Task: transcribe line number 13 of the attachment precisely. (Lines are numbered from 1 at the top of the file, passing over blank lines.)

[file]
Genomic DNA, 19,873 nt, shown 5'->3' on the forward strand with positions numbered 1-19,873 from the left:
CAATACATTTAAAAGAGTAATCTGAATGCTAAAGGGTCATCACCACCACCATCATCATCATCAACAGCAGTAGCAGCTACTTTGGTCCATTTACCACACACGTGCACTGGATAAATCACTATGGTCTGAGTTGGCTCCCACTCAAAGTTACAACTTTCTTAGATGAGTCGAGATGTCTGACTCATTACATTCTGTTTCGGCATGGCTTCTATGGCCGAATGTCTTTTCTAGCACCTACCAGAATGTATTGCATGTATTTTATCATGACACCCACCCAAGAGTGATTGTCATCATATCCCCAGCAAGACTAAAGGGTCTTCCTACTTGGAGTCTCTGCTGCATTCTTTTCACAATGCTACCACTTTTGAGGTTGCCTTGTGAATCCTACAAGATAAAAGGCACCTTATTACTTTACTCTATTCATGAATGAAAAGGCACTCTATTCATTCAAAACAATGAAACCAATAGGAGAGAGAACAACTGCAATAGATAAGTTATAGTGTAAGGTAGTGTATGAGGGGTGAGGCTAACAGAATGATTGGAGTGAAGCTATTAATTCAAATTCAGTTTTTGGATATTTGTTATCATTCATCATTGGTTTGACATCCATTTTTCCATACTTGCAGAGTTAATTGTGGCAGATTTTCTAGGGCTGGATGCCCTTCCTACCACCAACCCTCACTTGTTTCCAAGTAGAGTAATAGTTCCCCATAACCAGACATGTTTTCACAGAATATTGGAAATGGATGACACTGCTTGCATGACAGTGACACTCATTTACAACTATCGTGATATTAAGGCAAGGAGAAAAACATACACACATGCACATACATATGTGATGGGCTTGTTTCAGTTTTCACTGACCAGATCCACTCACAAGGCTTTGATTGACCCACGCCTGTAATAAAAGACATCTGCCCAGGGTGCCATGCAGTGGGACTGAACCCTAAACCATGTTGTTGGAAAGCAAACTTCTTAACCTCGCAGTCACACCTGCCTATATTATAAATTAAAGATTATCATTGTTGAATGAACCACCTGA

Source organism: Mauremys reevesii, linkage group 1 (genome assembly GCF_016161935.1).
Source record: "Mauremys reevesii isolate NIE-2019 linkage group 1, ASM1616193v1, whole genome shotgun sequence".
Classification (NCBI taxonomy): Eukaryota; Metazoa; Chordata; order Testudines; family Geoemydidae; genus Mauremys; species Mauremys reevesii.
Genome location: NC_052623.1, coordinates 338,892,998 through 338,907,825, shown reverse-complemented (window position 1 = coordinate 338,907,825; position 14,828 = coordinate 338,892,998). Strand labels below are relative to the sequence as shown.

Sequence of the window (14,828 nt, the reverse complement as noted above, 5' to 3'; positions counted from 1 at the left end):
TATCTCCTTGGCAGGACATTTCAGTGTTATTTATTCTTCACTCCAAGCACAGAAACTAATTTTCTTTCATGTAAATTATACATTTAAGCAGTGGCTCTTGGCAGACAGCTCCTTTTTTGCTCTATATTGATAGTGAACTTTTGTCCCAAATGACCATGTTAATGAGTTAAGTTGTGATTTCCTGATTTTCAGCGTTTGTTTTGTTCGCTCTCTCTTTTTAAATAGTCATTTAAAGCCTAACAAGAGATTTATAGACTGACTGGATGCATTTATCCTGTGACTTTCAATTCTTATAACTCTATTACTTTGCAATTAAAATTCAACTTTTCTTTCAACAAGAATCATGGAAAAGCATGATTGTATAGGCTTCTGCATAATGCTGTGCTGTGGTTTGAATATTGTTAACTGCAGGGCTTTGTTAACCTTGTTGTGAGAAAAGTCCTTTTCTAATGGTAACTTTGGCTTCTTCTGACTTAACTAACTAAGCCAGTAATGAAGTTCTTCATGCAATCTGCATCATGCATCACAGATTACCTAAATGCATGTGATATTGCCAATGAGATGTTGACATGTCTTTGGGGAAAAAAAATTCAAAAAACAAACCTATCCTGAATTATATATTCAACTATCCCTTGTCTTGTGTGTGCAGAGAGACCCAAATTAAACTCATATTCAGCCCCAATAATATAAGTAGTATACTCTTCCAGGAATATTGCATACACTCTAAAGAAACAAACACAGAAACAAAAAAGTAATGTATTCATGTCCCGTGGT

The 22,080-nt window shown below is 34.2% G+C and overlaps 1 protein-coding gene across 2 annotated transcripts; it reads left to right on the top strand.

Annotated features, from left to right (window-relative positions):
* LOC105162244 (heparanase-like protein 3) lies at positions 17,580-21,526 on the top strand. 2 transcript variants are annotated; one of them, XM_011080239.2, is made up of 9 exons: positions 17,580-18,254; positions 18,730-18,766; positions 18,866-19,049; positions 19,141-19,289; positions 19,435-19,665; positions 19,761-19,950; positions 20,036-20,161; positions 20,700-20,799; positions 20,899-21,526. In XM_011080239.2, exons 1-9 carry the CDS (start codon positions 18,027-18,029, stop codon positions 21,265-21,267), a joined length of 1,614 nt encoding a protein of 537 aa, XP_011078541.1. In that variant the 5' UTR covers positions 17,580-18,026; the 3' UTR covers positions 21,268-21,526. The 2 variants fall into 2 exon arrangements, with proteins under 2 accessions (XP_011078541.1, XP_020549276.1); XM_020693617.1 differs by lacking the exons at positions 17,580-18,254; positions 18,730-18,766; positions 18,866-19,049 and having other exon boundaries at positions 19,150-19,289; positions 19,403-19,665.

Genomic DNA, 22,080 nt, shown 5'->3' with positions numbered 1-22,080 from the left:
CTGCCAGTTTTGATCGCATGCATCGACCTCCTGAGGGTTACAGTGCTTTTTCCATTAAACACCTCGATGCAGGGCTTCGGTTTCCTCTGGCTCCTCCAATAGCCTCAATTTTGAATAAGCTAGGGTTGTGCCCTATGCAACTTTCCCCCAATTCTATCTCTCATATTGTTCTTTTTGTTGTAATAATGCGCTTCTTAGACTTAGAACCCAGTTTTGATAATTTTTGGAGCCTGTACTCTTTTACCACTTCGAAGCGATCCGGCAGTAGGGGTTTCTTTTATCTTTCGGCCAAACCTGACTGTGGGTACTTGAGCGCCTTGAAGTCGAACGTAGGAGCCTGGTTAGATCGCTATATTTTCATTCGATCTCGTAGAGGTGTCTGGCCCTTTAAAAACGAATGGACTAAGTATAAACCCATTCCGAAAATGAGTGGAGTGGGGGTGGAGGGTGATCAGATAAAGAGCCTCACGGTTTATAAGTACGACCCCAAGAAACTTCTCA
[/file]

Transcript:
CTGCCAGTTTTGATCGCATGCATCGACCTCCTGAGGGTTACAGTGCTTTTTCCATTAAACACCTCGATGCAGGGCTTCGGTTTCCTCTGGCTCCTCCAATAGCCTCAATTTTGAATAAGCTAGGGTTGTGCCCTATGCAACTTTCCCCCAATTCTATCTCTCATATTGTTCTTTTTGTTGTAATAATGCGCTTCTTAGACTTAGAACCCAGTTTTGATAATTTTTGGAGCCTGTACTCTTTTACCACTTCGAAGCGATCCGGCAGTAGGGGTTTCTTTTATCTTTCGGCCAAACCTGACTGTGGGTACTTGAGCGCCTTGAAGTCGAACGTAGGAGCCTGGTTAGATCGCTATATTTTCATTCGATCTCGTAGAGGTGTCTGGCCCTTTAAAAACGAATGGACTAAGTATAAACCCATTCCGAAAATGAGTGGAGTGGGGGTGGAGGGTGATCAGATAAAGAGCCTCACGGTTTATAAGTACGACCCCAAGAAACTTCTCA